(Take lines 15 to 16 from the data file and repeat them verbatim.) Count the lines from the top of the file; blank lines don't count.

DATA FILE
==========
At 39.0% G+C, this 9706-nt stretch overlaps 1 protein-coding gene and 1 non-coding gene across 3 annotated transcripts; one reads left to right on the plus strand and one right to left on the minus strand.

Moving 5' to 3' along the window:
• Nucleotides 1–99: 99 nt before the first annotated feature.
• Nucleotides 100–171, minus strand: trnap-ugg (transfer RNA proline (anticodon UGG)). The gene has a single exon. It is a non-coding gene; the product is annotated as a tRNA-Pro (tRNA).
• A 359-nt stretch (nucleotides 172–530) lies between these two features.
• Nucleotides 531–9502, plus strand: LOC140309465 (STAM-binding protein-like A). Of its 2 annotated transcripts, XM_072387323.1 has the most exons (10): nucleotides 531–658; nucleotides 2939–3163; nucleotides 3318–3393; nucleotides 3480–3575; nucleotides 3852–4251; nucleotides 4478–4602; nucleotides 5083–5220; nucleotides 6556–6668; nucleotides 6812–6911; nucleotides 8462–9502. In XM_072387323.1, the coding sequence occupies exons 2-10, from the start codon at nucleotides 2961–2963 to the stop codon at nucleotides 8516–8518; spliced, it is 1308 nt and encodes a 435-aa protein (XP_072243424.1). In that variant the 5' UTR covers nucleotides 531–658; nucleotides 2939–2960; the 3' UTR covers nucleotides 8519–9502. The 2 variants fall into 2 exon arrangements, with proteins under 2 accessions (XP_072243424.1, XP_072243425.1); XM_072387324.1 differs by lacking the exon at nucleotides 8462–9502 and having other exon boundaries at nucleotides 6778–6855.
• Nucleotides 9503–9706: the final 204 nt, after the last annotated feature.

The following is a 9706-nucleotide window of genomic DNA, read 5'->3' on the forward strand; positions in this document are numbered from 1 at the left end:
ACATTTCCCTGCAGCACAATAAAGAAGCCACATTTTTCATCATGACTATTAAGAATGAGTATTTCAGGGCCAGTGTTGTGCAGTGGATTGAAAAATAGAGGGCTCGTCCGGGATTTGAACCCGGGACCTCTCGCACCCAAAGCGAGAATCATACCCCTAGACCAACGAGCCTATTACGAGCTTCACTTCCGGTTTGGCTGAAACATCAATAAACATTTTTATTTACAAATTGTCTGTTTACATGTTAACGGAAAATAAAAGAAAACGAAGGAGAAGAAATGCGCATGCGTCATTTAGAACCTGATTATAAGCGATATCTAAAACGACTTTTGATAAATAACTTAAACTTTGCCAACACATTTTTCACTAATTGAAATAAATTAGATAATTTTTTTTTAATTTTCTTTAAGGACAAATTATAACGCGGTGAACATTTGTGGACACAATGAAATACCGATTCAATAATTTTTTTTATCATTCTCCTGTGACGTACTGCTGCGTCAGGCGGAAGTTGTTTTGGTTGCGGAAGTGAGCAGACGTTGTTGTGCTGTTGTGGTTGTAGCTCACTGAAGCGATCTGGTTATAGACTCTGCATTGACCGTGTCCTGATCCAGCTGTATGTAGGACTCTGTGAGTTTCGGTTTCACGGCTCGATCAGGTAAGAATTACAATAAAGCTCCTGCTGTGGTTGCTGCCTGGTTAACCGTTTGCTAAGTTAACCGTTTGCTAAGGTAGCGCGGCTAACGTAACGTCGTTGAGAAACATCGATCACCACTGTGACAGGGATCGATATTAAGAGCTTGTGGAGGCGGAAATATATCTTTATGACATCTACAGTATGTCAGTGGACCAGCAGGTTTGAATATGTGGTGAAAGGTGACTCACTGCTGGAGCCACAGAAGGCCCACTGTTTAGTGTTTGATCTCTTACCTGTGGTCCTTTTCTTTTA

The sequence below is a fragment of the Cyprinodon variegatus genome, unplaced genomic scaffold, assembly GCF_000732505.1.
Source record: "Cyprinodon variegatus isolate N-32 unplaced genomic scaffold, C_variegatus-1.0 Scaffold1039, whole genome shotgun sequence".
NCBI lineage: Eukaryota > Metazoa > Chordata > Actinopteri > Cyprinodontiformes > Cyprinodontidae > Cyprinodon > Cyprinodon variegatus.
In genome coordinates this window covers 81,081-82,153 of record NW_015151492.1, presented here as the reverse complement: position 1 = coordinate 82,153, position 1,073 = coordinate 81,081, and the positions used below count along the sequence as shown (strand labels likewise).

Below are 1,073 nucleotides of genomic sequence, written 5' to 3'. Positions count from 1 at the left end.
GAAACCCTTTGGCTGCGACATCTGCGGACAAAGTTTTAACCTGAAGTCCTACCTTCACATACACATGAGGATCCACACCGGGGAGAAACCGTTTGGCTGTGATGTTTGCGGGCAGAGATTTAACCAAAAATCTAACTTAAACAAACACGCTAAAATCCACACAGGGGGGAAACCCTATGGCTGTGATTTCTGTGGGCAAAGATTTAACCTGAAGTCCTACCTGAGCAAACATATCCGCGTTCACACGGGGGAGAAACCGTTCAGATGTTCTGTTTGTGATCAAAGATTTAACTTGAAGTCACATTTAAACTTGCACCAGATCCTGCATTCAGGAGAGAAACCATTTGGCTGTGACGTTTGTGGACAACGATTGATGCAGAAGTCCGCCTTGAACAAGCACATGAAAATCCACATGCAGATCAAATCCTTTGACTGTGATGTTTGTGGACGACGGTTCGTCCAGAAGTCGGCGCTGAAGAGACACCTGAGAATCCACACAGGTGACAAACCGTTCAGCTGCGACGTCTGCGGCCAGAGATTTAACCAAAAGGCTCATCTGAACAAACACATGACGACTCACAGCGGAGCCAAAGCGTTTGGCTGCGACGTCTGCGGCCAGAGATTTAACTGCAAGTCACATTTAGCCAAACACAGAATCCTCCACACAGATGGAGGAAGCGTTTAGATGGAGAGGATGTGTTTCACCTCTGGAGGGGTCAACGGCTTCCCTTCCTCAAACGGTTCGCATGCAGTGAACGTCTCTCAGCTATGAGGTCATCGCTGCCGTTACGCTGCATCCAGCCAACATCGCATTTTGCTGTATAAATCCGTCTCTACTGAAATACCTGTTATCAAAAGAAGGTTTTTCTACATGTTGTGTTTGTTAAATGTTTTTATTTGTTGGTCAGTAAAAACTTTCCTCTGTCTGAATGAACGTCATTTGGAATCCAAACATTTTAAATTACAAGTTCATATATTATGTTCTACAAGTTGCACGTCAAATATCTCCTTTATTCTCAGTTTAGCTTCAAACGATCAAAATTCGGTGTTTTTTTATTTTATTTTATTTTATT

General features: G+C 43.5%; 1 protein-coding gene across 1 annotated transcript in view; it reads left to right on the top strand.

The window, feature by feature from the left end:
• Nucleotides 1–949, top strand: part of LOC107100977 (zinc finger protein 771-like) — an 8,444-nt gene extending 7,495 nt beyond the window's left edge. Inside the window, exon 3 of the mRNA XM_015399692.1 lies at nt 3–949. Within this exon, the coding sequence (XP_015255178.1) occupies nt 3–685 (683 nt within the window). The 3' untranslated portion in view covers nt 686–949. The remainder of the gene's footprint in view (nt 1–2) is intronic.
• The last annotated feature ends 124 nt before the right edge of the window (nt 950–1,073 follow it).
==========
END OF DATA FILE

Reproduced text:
GAAACCCTTTGGCTGCGACATCTGCGGACAAAGTTTTAACCTGAAGTCCTACCTTCACATACACATGAGGATCCACACCGGGGAGAAACCGTTTGGCTGTGATGTTTGCGGGCAGAGATTTAACCAAAAATCTAACTTAAACAAACACGCTAAAATCCACACAGGGGGGAAACCCTATGGCTGTGATTTCTGTGGGCAAAGATTTAACCTGAAGTCCTACCTGAGCAAACATATCCGCGTTCACACGGGGGAGAAACCGTTCAGATGTTCTGTTTGTGATCAAAGATTTAACTTGAAGTCACATTTAAACTTGCACCAGATCCTGCATTCAGGAGAGAAACCATTTGGCTGTGACGTTTGTGGACAACGATTGATGCAGAAGTCCGCCTTGAACAAGCACATGAAAATCCACATGCAGATCAAATCCTTTGACTGTGATGTTTGTGGACGACGGTTCGTCCAGAAGTCGGCGCTGAAGAGACACCTGAGAATCCACACAGGTGACAAACCGTTCAGCTGCGACGTCTGCGGCCAGAGATTTAACCAAAAGGCTCATCTGAACAAACACATGACGACTCACAGCGGAGCCAAAGCGTTTGGCTGCGACGTCTGCGGCCAGAGATTTAACTGCAAGTCACATTTAGCCAAACACAGAATCCTCCACACAGATGGAGGAAGCGTTTAGATGGAGAGGATGTGTTTCACCTCTGGAGGGGTCAACGGCTTCCCTTCCTCAAACGGTTCGCATGCAGTGAACGTCTCTCAGCTATGAGGTCATCGCTGCCGTTACGCTGCATCCAGCCAACATCGCATTTTGCTGTATAAATCCGTCTCTACTGAAATACCTGTTATCAAAAGAAGGTTTTTCTACATGTTGTGTTTGTTAAATGTTTTTATTTGTTGGTCAGTAAAAACTTTCCTCTGTCTGAATGAACGTCATTTGGAATCCAAACATTTTAAATTACAAGTTCATATATTATGTTCTACAAGTTGCACGTCAAATATCTCCTTTATTCTCAGTTTAGCTTCAAACGATCAAAATTCGGTGTTTTTTTATTTTATTTTATTTTATT

General features: G+C 43.5%; 1 protein-coding gene across 1 annotated transcript in view; it reads left to right on the top strand.